After financial struggles for Fitzgerald and her band, she began working as lead singer for The Three Keys at Decca Records. During this time, she married Benny Kornegay, a local dockworker, but annulled the marriage two years later. She performed with influential singers like Bill Kenny & the Ink Spots and Louis Jordan. The 1940’s ushered in the bebop style of jazz; Fitzgerald adopted it and excelled. Drawing influence from touring with Dizzy Gillespie, Fitzgerald gained major acclaim in the world of jazz with her scat singing and unique style that inspired singers like Louis Armstrong. While on tour, Fitzgerald fell in love with bassist, Ray Brown; the two eventually married, adopted a son, and named him Ray Jr. In the mid-1940’s, she began singing for Jazz at the Philharmonic, a concert series started by her manager, Norman Granz.

Her 1945 recording of “Flying Home” was described as one of the most influential jazz recordings of the decade. After gaining much fame from singing her own renditions of famous jazz songs, Fitzgerald began appearing on television shows like “The Bing Crosby Show,” "The Frank Sinatra Show," and "The Ed Sullivan Show." Fitzgerald and Brown’s busy schedules took a toll on their relationship with their son and their marriage. They divorced in 1952. However, they stayed friends for the rest of their lives.

Fitzgerald also faced racial discrimination while on tour. Her manager, Norman Granz, was adamant about protecting his colleagues from discrimination, but it did not stop it from happening. When the band was touring in Dallas, Texas, the police barged into Fitzgerald’s dressing room and arrested her, Dizzy Gillespie, and Illinois Jacquet because of Granz’s civil rights advocacy. Fitzgerald also had celebrity supporters, such a Marilyn Monroe, who personally called venues to make sure they booked her for performances. In 1955, Granz created Verve Records for Fitzgerald to expand her repertoire from bebop to other genres of music. Fitzgerald then published her first of eight song books, Ella Fitzgerald Sings the Cole Porter Song Book (1956). She credited the book for helping her to break through with non-jazz audiences.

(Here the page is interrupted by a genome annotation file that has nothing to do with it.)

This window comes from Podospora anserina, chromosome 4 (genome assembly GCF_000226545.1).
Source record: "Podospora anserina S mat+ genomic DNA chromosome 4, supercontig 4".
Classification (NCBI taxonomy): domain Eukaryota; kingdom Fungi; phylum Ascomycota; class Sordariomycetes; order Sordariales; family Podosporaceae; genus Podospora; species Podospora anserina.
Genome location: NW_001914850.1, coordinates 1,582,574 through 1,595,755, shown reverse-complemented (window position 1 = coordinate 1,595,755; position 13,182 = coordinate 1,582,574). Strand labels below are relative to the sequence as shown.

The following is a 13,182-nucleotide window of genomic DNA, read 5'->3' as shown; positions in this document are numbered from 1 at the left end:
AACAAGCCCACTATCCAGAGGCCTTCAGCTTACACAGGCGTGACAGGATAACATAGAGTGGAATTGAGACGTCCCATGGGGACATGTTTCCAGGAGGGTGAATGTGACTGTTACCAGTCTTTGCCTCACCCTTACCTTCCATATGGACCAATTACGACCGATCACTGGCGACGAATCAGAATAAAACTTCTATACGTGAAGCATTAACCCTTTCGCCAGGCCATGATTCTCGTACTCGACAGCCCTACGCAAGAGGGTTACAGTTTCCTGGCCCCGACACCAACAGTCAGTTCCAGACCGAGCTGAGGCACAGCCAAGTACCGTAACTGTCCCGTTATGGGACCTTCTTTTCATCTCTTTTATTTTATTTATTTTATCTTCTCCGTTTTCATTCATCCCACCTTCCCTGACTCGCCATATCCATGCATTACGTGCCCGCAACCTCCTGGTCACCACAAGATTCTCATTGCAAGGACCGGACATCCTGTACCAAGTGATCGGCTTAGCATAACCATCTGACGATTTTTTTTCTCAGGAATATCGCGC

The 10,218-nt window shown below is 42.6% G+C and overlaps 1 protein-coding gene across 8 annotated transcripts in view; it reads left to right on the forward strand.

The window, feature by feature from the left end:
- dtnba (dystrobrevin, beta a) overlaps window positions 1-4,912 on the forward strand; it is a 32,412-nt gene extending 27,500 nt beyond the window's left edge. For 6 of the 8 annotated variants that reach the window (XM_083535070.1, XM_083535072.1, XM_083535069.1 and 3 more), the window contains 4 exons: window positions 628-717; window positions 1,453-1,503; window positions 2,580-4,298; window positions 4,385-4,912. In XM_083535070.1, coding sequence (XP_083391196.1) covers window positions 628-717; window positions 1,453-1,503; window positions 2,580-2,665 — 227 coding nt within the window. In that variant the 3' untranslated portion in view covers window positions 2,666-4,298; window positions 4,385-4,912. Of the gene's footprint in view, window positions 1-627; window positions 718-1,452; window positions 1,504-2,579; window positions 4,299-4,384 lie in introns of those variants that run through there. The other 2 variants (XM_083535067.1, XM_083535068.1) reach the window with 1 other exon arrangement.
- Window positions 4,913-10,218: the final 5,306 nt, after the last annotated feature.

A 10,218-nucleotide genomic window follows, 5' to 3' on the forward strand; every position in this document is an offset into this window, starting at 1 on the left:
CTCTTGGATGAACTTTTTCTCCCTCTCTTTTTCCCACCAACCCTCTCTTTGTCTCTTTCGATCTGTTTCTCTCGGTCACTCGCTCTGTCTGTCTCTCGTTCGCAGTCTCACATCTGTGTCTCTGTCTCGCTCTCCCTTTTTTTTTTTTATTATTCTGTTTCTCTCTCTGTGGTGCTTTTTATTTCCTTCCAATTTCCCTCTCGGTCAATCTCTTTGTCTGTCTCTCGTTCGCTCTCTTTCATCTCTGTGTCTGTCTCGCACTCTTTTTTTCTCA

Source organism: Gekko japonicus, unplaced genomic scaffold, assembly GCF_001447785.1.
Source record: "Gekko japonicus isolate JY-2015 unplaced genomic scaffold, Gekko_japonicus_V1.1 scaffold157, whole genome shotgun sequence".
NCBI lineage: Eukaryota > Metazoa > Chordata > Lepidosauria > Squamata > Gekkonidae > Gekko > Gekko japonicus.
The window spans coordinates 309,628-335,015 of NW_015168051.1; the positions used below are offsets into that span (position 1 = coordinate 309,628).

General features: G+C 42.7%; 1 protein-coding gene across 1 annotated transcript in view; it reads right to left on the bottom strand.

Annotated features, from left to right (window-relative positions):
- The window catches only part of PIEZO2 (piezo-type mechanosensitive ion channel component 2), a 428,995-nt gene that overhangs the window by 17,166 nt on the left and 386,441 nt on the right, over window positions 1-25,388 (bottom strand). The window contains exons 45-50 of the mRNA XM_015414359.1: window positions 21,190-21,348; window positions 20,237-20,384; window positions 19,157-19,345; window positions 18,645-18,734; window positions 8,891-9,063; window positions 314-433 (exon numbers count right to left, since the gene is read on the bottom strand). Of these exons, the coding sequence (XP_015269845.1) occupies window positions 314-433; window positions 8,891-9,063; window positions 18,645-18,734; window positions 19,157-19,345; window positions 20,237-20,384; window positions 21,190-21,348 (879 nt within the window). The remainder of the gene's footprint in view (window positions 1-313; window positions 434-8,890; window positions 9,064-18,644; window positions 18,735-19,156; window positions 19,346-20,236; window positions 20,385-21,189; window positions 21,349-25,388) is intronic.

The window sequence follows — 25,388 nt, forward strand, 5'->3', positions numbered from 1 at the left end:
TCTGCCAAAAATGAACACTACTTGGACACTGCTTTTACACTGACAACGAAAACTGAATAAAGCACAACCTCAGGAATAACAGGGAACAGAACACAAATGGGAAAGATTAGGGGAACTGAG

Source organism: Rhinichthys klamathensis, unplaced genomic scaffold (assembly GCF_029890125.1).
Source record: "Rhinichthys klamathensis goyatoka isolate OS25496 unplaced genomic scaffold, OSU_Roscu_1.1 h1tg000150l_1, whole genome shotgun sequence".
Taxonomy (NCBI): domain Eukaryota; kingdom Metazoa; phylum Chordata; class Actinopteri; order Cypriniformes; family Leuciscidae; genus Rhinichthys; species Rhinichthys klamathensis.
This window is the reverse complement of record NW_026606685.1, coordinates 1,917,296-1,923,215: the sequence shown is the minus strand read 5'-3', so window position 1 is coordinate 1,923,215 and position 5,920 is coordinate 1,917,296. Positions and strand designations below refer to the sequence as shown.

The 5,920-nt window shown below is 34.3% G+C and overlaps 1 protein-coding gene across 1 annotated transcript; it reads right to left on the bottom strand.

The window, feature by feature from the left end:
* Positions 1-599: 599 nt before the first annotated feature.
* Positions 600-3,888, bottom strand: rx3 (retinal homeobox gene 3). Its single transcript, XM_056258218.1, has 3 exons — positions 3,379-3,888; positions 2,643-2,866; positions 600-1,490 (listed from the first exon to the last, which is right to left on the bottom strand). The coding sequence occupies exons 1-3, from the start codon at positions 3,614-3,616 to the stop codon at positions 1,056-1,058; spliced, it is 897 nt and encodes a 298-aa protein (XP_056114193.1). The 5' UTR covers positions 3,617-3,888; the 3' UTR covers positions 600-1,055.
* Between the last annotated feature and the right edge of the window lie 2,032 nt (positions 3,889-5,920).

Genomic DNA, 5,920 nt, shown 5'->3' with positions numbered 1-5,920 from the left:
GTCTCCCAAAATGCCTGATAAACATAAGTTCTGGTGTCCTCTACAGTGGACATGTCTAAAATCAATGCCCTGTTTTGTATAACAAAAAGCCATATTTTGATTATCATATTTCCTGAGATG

Fitzgerald became an international star. Despite her declining health, she continued performing, sometimes two shows a day in different cities. Fitzgerald spent two weeks performing in New York with Frank Sinatra and Count Basie in 1974 and was inducted into the Downbeat Magazine Hall of Fame in 1979. Aside from music, Fitzgerald was a child welfare advocate and regularly made donations to help disadvantaged youth. She was awarded the National Medal of Arts by Ronald Reagan in 1987. She received many other awards, including honorary doctorates from Yale, Dartmouth, and several other universities.

After her heart surgery and a diabetes diagnosis in 1986, Fitzgerald exceeded expectations by continuing to perform. Her last performance was at Carnegie Hall in New York in 1991. When her diabetes forced her to have both of her legs amputated, she traded the stage for sitting in her backyard with her son and granddaughter, Alice. By the end of her career, she had recorded 2,000 songs, earned fourteen Grammy awards and the Presidential Medal of Freedom (1992). On June 15, 1996, Fitzgerald passed away at her home. The world responded with memorials and gratitude for the revolutionary gifts she gave to the world.

Related Biographies

Gertrude “Ma” Rainey

Often called the “Mother of the Blues,” Ma Rainey was known for her deep-throated voice and mesmerizing stage presence that drew packed audiences and sold hit records in the early twentieth century.
Bio Author
By: Mariana Brandman, NWHM Predoctoral Fellow in Women’s History | 2020-2022

Hazel Scott

Jazz pianist and singer Hazel Scott was not only the first African-American woman to host her own television show, but she also bravely stood up to the House Un-American Activities Committee and the Hollywood studio machine.
Bio Author
By: Mariana Brandman, NWHM Predoctoral Fellow in Women’s History | 2020-2022